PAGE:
Local immigration office closed due to COVID-19

Local immigration office closed due to COVID-19

The Tukwila USCIS office will be closed for two weeks

The Seattle U.S. Customs and Immigration Services (USCIS) Field Office is closed Tuesday, March 3, after a staff member is being tested for COVID-19, the coronavirus outbreak impacting King County.

U.S. Department of Homeland Security (DHS) Acting Deputy Secretary Ken Cuccinelli tweeted about the closure Tuesday. He states that late on Monday, March 2, he learned of an employee exhibiting flu-like symptoms four days after visiting Life Care Center in Kirkland. That center has more than 50 people ill with respiratory issues and several positive cases of the 2019 coronavirus.

The employee went to work after the visit to Kirkland on Feb. 22, before it was known residents there were contracting the virus, Cuccinelli stated. They continued to work until becoming ill on Feb. 26. Once feeling ill, the staff member stayed home. The Seattle Times reported that DHS will be closing the office for 14 days.

Employees at USCIS Field Office, 12500 International Blvd. in Tukwila, are being asked to work from home if they are able. Cuccinelli stated that Immigration and Customs Enforcement (ICE), Customs and Border Protection, and Federal Protective Service personnel were also working out of the Seattle Field Office and asked to telework.

DHS is asking all employees and applicants who intended to visit the office to stay home if feeling ill or exhibiting flu-like symptoms. The USCIS website asks that anyone who becomes ill reschedule their appointments for when they are healthy, even if they have not been exposed to the virus. Symptoms include runny nose, headache, cough, sore throat or fever. The website states that people can reschedule appointments for this reason without penalty, following the instructions on their appointment notice.

For more information on symptoms and prevention of spreading COVID-19, visit kingcounty.gov/COVID.


Talk to us

Please share your story tips by emailing editor@seattleweekly.com.

More in News & Comment

Parents in Kelowna lack confidence in the vaccination (Metro Creative Graphics Photo)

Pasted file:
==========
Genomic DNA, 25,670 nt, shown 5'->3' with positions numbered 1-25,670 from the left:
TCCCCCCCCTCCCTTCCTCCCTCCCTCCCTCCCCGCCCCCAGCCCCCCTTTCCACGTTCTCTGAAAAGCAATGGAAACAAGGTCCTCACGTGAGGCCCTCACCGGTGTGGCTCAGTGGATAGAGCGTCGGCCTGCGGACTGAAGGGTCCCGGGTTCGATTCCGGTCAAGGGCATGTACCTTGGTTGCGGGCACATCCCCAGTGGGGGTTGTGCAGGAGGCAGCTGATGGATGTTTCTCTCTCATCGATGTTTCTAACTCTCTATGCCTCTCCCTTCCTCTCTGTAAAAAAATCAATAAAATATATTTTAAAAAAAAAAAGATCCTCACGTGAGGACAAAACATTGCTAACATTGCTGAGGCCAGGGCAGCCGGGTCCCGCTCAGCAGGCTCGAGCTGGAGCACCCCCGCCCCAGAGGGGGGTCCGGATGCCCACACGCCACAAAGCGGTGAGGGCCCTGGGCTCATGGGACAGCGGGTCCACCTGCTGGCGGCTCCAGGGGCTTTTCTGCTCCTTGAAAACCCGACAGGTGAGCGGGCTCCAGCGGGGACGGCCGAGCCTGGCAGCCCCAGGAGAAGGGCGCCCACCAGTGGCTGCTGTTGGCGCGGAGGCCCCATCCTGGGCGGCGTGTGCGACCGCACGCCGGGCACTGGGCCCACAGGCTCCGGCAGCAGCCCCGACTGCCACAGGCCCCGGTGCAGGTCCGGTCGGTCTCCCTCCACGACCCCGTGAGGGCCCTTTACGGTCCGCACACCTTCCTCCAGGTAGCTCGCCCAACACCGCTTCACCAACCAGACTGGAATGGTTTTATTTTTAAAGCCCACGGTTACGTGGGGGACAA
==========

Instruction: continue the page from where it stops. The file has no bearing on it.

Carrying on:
State health department approves Pfizer booster for kids ages 5-11

The move comes as COVID-19 cases are increasing in King County

Monkeypox virus. Photo courtesy of the Centers for Disease Control.
Public health officials confirm case of monkeypox in King County

Health officials say the positive case does not pose a significant risk to public health

Patti Cole-Tindall (Courtesy of King County)
Patti Cole-Tindall is officially confirmed as the new King County Sheriff

After serving as the interim sheriff since January, the King County Council… Continue reading

World War II veterans in Auburn, Wash. File photo
Washington ranks 7th among states for number of World War II veterans

12,364 WWII veterans are living in the state, with a total population of 517,912 military veterans.

Photo of promotional recruitment banner used by Auburn Police Department at Petpalooza. The banner features Auburn Police Officer Jeff Nelson, who is awaiting trial for the 2019 murder and assault of Jesse Sarey. Photo courtesy of Jeff Trimble
Auburn police use photo of embattled officer on recruitment banner

Families of people killed by Jeffrey Nelson, who’s awaiting trial for murder, speak out over use of his photo at Petpalooza.

T
Use your King County library card to explore the outdoors

KCLS cardholders can check out a Discover Pass for two weeks to explore public lands.

Monkeypox virus. Photo courtesy of the Centers for Disease Control.
King County identifies first presumptive monkeypox case

The illness is not as easily transmitted compared to COVID-19, according to health officer.

This screenshot from Auburn Police Department bodycam footage shows an officer about to fire his weapon and kill dog on May 13, 2022.
Auburn police shoot dog, and owner claims it wasn’t justified

See videos of attack as well as bodycam footage of officer firing at dog.

Most Read